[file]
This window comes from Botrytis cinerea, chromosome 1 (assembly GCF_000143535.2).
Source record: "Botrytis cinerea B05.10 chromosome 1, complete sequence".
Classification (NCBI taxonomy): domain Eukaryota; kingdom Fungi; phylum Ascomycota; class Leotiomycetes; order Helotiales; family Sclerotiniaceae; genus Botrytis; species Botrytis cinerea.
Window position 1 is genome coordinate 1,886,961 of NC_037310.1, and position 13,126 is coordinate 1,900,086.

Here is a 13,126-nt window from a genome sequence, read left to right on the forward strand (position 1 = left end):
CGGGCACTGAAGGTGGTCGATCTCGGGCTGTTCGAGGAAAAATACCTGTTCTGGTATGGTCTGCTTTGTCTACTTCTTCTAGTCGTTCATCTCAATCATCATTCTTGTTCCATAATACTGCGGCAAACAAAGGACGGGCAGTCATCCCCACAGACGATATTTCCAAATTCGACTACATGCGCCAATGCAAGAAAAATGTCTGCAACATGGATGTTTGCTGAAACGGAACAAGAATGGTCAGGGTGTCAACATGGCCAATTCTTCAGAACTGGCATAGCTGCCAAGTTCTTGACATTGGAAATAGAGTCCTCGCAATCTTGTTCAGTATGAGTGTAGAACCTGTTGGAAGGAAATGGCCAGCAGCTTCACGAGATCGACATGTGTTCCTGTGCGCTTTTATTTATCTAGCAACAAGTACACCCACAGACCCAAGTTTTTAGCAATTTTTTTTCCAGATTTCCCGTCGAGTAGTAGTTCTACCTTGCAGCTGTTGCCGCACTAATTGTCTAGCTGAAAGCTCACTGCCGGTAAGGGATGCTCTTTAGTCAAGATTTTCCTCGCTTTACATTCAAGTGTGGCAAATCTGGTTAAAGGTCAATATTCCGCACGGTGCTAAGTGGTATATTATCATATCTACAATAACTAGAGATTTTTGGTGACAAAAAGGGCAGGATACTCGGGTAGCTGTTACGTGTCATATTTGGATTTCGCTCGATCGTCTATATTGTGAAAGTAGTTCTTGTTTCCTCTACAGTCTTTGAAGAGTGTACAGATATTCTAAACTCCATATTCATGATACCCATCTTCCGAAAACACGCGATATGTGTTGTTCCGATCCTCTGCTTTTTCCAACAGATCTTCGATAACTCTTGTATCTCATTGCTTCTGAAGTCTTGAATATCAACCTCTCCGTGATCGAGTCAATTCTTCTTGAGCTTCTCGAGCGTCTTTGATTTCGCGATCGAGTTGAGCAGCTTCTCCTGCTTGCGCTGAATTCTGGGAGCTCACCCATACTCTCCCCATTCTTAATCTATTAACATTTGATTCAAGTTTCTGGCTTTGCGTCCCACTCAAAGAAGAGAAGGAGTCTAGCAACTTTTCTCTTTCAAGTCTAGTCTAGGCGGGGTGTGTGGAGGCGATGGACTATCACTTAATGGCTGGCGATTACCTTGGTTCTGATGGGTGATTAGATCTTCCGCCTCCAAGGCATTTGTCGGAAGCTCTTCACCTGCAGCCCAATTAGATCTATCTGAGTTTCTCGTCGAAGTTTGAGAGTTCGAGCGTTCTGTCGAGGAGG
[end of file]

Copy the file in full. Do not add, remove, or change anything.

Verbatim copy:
This window comes from Botrytis cinerea, chromosome 1 (assembly GCF_000143535.2).
Source record: "Botrytis cinerea B05.10 chromosome 1, complete sequence".
Classification (NCBI taxonomy): domain Eukaryota; kingdom Fungi; phylum Ascomycota; class Leotiomycetes; order Helotiales; family Sclerotiniaceae; genus Botrytis; species Botrytis cinerea.
Window position 1 is genome coordinate 1,886,961 of NC_037310.1, and position 13,126 is coordinate 1,900,086.

Here is a 13,126-nt window from a genome sequence, read left to right on the forward strand (position 1 = left end):
CGGGCACTGAAGGTGGTCGATCTCGGGCTGTTCGAGGAAAAATACCTGTTCTGGTATGGTCTGCTTTGTCTACTTCTTCTAGTCGTTCATCTCAATCATCATTCTTGTTCCATAATACTGCGGCAAACAAAGGACGGGCAGTCATCCCCACAGACGATATTTCCAAATTCGACTACATGCGCCAATGCAAGAAAAATGTCTGCAACATGGATGTTTGCTGAAACGGAACAAGAATGGTCAGGGTGTCAACATGGCCAATTCTTCAGAACTGGCATAGCTGCCAAGTTCTTGACATTGGAAATAGAGTCCTCGCAATCTTGTTCAGTATGAGTGTAGAACCTGTTGGAAGGAAATGGCCAGCAGCTTCACGAGATCGACATGTGTTCCTGTGCGCTTTTATTTATCTAGCAACAAGTACACCCACAGACCCAAGTTTTTAGCAATTTTTTTTCCAGATTTCCCGTCGAGTAGTAGTTCTACCTTGCAGCTGTTGCCGCACTAATTGTCTAGCTGAAAGCTCACTGCCGGTAAGGGATGCTCTTTAGTCAAGATTTTCCTCGCTTTACATTCAAGTGTGGCAAATCTGGTTAAAGGTCAATATTCCGCACGGTGCTAAGTGGTATATTATCATATCTACAATAACTAGAGATTTTTGGTGACAAAAAGGGCAGGATACTCGGGTAGCTGTTACGTGTCATATTTGGATTTCGCTCGATCGTCTATATTGTGAAAGTAGTTCTTGTTTCCTCTACAGTCTTTGAAGAGTGTACAGATATTCTAAACTCCATATTCATGATACCCATCTTCCGAAAACACGCGATATGTGTTGTTCCGATCCTCTGCTTTTTCCAACAGATCTTCGATAACTCTTGTATCTCATTGCTTCTGAAGTCTTGAATATCAACCTCTCCGTGATCGAGTCAATTCTTCTTGAGCTTCTCGAGCGTCTTTGATTTCGCGATCGAGTTGAGCAGCTTCTCCTGCTTGCGCTGAATTCTGGGAGCTCACCCATACTCTCCCCATTCTTAATCTATTAACATTTGATTCAAGTTTCTGGCTTTGCGTCCCACTCAAAGAAGAGAAGGAGTCTAGCAACTTTTCTCTTTCAAGTCTAGTCTAGGCGGGGTGTGTGGAGGCGATGGACTATCACTTAATGGCTGGCGATTACCTTGGTTCTGATGGGTGATTAGATCTTCCGCCTCCAAGGCATTTGTCGGAAGCTCTTCACCTGCAGCCCAATTAGATCTATCTGAGTTTCTCGTCGAAGTTTGAGAGTTCGAGCGTTCTGTCGAGGAGG